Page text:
Расширенные и логические разделы

В примере наверху, мы создали один первичный раздел, который будет содержать файловую систему используемую для хранения наших данных. Это значит, что после инсталяции Linux, эта главная файловой система будет монтирована как "/" и будет содержать дерево директорий содержащих все наши файлы.

Кроме этого, более общего способа настройки Linux системы, существует другой способ с которым вы должны быть знакомы. Этот подход использует несколько разделов которые содержат несколько файловых систем которые затем "линкуются" для формирования связанной файловой системы. К примеру, является распространенным располагать /home и /var директории в своей собственной файловой системе.

Вы можете создать hda2 в расширенном разделе, а не в первичном. Затем, вы можете создать hda5, hda6 и hda7 логические разделы (которые технически будут содержаться внутри hda2) и которые доступны как /, /home, /var файловые системы соответственно.

Вы можете узнать больше о конфигурации мультифайловой системы изучив материалы на предыдущей странице.

Creating filesystems

Теперь, когда разделы уже созданы, настало время настроить файловые системы на загрузочную и root раздел, чтобы мы могли монтировать их и сохранять на них данные. Мы также сконфигурируем swap раздел для сохранения на нем swap хранилища.

Linux поддерживает различные виды файловых систем; каждый тип имеет свои достоинства и недостатки и свой собственный набор характеристик. В этом руководстве мы рассмотрим создание ext2, ext3, XFS, JFS и ReiserFS файловых систем. Перед тем, как мы создадим файловые системы в нашем примере, давайте кратко ознакомимся с файловыми системами доступными под Linux. Более подробно мы рассмотрим их далее в этом руководстве.

The ext2 filesystem

ext2 это отработанная Linux файловая система, но не поддерживающая журналирование метаданных, что означает, что обычная проверка файловой системы ext2 во время загрузки может потребовать много времени. filesystem, but it doesn't have metadata journaling, which means that routine ext2 filesystem checks at startup time can be quite time-consuming. There is now quite a selection of newer-generation journaled filesystems that can be checked for consistency very quickly and are thus generally preferred over their non-journaled counterparts. Journaled filesystems prevent long delays when you boot your system and your filesystem happens to be in an inconsistent state.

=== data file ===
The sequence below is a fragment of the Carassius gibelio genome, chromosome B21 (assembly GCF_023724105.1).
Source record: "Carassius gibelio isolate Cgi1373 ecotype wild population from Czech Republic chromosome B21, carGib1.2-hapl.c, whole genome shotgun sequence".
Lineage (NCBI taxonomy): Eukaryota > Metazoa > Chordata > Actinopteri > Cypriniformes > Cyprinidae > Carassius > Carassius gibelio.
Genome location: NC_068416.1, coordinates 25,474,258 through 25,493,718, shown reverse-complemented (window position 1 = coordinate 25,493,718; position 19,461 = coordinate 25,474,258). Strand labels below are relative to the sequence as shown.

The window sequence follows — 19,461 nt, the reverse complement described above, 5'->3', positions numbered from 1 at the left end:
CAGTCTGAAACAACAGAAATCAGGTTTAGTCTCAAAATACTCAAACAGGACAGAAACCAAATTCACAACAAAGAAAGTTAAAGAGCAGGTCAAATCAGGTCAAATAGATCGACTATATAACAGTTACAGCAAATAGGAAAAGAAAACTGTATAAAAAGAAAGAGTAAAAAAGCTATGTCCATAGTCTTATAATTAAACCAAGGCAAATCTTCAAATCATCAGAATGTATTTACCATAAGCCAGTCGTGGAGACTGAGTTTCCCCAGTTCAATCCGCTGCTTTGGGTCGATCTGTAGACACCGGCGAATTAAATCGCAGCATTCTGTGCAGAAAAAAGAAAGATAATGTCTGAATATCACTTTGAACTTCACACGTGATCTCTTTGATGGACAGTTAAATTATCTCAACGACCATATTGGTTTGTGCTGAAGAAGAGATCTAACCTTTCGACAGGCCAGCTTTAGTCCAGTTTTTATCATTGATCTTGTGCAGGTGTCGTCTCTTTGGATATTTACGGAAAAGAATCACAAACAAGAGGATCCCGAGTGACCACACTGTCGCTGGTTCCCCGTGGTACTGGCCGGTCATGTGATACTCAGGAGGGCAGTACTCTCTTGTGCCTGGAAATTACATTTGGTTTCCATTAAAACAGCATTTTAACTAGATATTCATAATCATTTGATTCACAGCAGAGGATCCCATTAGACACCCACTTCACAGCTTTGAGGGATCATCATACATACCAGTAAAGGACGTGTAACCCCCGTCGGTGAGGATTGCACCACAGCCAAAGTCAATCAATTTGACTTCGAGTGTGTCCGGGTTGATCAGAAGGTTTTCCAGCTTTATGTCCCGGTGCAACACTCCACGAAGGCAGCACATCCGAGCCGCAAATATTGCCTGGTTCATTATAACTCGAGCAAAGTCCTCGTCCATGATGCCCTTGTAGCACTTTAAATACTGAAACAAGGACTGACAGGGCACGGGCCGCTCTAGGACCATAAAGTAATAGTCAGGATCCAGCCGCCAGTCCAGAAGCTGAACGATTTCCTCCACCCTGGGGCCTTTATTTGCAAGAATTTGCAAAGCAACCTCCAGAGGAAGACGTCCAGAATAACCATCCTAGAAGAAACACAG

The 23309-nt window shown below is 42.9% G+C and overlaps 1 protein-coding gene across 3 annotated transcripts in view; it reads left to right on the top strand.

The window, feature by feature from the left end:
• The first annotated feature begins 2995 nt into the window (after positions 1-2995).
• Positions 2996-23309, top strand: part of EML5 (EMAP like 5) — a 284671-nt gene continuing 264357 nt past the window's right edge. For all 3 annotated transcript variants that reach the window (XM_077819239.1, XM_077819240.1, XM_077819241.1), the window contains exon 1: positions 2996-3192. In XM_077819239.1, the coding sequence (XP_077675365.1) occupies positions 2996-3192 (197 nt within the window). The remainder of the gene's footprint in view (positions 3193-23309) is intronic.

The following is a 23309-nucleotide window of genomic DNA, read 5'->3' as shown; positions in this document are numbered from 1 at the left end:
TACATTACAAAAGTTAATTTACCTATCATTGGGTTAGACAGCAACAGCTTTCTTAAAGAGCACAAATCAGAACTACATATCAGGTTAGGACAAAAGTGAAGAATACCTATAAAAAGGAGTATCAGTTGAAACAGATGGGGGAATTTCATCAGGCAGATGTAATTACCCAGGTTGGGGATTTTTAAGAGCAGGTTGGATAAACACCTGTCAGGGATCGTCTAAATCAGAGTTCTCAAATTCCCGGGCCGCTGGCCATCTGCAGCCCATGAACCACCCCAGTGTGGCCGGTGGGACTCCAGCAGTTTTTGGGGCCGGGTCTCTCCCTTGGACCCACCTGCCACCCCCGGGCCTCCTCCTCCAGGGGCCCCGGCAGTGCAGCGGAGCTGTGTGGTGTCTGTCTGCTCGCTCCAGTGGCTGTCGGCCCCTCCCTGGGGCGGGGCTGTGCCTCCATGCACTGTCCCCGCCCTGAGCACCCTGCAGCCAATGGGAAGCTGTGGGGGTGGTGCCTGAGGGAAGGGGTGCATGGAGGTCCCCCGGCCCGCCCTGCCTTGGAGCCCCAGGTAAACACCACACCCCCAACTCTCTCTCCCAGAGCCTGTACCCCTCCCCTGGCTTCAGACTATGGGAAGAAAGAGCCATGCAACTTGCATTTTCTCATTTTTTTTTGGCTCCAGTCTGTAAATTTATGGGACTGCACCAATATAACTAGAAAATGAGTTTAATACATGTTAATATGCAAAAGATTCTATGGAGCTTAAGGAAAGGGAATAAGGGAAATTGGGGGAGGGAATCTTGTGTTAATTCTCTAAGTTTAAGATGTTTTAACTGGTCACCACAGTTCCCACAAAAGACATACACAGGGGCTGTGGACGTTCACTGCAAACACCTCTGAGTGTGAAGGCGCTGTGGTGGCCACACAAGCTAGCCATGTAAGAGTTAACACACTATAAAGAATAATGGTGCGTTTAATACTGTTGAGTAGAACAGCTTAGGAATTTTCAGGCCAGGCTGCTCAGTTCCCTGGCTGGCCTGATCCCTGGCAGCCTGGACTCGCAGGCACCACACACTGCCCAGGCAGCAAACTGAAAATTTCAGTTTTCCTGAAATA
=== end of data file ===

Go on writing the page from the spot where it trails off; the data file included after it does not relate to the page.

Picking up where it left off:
The ext3 filesystem

ext3 is the journaled version of the ext2 filesystem, providing metadata journaling for fast recovery in addition to other enhanced journaling modes, such as full data and ordered data journaling. ext3 is a very good and reliable filesystem. It offers generally decent performance under most conditions. Because it does not extensively employ the use of "trees" in its internal design, it doesn't scale very well, meaning that it is not an ideal choice for very large filesystems or situations where you will be handling very large files or large quantities of files in a single directory. But when used within its design parameters, ext3 is an excellent filesystem.

One of the nice things about ext3 is that an existing ext2 filesystem can be upgraded "in-place" to ext3 quite easily. This allows for a seamless upgrade path for existing Linux systems that are already using ext2.